An Afro-Latina Accessory Line Working To Reclaim Our Magic

We caught up with Bay Area's Marisol Catching, founder of Azteca Negra.  Her handmade accessories are fashion and political statements that were designed with the intention of creating wearable art. Art is a statement of what is in the artist’s heart. This entrepreneur is passionate about expressing, celebrating, and reclaiming her heritage, and creating pieces that allow Black and Brown communities to do the same.

1.     When and why did you become a sustainable accessory designer?

After college, I was working for the man, and was struggling to find a “work-appropriate” style while still maintaining my sense of individuality and culture. I looked for jewelry that I felt was representative, but was unable to find it. In 2013, I began to dabble in jewelry design using beads and cultural textiles. I am a huge fan of thrifting, and used both materials that I found in my favorite local thrift store and textiles that I found in my yearly family trips to Mexico to create my pieces. I came across scrap leather at another local shop and decided to incorporate it to make my pieces long lasting and sturdy. I really appreciated the idea of creating with upcycled materials, as to leave less of a footprint on Madre Tierra (Mother Earth).

2.     How do you define sustainability?

My definition of sustainability is first using renewable resources, and second recycling already produced materials to create less of a harmful impact on the Earth.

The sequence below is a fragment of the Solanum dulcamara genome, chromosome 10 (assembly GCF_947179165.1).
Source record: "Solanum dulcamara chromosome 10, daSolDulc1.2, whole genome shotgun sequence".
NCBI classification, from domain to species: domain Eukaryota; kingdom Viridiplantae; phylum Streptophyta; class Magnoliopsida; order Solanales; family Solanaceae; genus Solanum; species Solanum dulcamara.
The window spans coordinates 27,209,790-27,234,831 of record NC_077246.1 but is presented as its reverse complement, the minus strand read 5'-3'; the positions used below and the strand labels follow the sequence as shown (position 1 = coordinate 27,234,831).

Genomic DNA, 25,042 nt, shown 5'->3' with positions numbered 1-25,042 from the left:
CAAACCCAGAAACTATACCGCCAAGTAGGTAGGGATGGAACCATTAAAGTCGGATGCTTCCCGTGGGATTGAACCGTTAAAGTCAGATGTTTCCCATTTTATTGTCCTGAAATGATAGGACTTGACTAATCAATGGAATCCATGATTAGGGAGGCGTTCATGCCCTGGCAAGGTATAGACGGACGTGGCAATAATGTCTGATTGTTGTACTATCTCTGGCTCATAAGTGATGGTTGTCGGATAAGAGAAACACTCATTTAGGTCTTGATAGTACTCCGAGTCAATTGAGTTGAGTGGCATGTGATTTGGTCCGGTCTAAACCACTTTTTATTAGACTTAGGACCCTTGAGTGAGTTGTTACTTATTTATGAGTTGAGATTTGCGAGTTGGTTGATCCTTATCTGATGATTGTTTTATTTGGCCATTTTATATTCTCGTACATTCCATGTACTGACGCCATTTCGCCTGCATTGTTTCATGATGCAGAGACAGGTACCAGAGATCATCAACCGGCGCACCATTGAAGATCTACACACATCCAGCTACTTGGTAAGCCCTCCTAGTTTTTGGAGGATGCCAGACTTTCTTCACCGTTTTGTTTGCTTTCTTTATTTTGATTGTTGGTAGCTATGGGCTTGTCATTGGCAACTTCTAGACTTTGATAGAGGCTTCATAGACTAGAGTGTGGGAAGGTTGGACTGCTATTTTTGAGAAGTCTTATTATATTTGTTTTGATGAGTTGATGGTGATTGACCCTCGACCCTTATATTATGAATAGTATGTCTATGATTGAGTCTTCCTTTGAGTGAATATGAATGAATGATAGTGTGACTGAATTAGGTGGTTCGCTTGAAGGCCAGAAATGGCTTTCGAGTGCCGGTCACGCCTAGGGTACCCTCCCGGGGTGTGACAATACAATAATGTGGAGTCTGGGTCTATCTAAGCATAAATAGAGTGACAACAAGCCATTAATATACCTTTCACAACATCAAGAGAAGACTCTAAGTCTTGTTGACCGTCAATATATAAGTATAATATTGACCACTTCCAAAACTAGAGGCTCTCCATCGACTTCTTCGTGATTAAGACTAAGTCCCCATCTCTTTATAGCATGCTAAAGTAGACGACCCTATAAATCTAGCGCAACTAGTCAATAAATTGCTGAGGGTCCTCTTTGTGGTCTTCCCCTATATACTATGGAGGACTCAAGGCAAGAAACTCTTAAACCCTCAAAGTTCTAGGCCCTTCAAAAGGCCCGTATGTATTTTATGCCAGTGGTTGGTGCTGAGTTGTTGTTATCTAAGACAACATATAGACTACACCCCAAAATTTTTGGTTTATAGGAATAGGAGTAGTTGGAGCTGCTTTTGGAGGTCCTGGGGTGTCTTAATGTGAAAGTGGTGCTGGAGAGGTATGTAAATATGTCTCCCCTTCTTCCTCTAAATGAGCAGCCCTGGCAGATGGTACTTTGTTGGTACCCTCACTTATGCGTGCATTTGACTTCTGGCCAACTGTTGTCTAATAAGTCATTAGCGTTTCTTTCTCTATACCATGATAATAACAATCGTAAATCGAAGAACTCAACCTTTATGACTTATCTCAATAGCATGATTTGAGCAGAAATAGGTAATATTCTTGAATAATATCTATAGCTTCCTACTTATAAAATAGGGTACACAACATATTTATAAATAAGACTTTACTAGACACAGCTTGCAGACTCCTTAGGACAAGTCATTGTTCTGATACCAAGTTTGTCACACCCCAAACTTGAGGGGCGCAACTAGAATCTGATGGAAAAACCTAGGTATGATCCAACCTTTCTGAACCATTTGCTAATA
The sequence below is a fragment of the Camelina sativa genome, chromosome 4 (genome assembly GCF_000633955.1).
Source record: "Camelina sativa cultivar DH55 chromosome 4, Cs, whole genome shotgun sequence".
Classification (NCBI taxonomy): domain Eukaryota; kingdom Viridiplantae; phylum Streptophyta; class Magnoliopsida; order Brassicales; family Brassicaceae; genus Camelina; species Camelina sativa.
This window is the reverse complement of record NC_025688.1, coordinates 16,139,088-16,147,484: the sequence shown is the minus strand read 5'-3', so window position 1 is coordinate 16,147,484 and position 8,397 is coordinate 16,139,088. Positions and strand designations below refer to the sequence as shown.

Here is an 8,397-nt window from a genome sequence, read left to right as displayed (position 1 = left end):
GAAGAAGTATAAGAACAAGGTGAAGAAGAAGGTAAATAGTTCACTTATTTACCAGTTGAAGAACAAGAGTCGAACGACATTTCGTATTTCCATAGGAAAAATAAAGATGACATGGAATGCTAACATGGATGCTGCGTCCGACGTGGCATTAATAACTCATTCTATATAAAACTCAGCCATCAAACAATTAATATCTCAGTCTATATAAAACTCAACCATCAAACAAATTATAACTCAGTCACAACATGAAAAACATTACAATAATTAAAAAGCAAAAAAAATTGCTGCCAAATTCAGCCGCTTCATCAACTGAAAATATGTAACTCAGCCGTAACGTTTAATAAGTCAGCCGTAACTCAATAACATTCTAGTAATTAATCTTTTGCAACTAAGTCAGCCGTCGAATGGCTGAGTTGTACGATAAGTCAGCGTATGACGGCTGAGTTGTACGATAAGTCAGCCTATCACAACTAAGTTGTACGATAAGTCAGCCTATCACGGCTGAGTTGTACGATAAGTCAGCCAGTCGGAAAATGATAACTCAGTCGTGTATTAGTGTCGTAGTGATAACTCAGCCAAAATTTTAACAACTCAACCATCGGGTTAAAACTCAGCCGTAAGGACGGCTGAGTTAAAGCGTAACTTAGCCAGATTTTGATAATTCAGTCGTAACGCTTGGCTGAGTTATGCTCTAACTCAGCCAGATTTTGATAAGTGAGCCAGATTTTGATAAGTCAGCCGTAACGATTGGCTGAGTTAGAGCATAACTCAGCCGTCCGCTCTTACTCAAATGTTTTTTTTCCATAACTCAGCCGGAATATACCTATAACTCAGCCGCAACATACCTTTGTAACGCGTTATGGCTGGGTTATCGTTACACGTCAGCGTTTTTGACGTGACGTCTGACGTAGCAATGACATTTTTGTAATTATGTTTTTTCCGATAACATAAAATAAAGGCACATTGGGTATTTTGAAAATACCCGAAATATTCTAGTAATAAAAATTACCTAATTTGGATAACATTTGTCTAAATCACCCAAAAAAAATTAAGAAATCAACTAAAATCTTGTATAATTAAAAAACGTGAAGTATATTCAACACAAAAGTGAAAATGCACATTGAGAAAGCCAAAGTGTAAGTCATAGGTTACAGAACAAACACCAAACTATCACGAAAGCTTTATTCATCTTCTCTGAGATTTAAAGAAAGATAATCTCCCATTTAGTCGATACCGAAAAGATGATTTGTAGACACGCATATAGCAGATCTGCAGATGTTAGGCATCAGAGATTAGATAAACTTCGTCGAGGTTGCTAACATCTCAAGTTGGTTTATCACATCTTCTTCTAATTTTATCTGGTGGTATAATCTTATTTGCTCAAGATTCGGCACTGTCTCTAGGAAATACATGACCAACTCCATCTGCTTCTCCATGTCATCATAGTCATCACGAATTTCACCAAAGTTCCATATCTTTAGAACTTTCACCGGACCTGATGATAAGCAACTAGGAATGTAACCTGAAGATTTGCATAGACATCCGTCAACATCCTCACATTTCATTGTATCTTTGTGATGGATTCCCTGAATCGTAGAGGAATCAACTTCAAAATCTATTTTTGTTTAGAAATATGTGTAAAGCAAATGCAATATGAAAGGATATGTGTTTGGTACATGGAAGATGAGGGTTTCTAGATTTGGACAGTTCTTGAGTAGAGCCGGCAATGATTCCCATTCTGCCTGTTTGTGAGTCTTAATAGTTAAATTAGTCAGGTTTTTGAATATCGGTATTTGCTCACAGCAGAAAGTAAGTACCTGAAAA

3.     How does your Chicana and Black heritage influence your work?

Azteca Negra is named for my cultural background, and all of my art is inspired by and expresses my Afro-Latina heritage. I thank my parents for creating space for me to embrace, learn the histories of, and to take pride in both sides of my heritage. Especially at this particular time, I think it’s extremely important that Black and Brown folks recognize and reclaim our magic and the power and influence that we hold. My art is vessel through which I reclaim my magic.

4.     What’s the biggest challenge as a conscious designer?

My biggest challenges are being aware of sourcing of materials that are not upcycled, and creating respectful and clear awareness around exploitation of culture and appropriation.

5.    Where do you see the future of sustainable fashion and accessories?

I believe that the movement is definitely necessary and that it is growing. We are in a time when more people are becoming aware of how the products we purchase and consume are being made and of the impact that production is having on our planet and us.

6.     Do you see other ethical brands coming out of the Bay Area?

One of my favorite sustainable fashion designers is Mercedes Martin of Tres Mercedes. She is also an Afro- Latina celebrating her culture through art, and many of her materials are repurposed and upcycled as well. I’m not aware of that many other sustainable fashion brands or businesses here in the Bay Area. But that’s not to say that they don’t exist.

7.     What are some of your favorite pieces?

The Tonaltzintli Earrings are probably my favorite pieces to create. They are crafted with 80-90% upcycled materials. I use upcycled bangle bracelets, upcycled leather, and Mexican cambaya fabric to make them in to cultural accessories.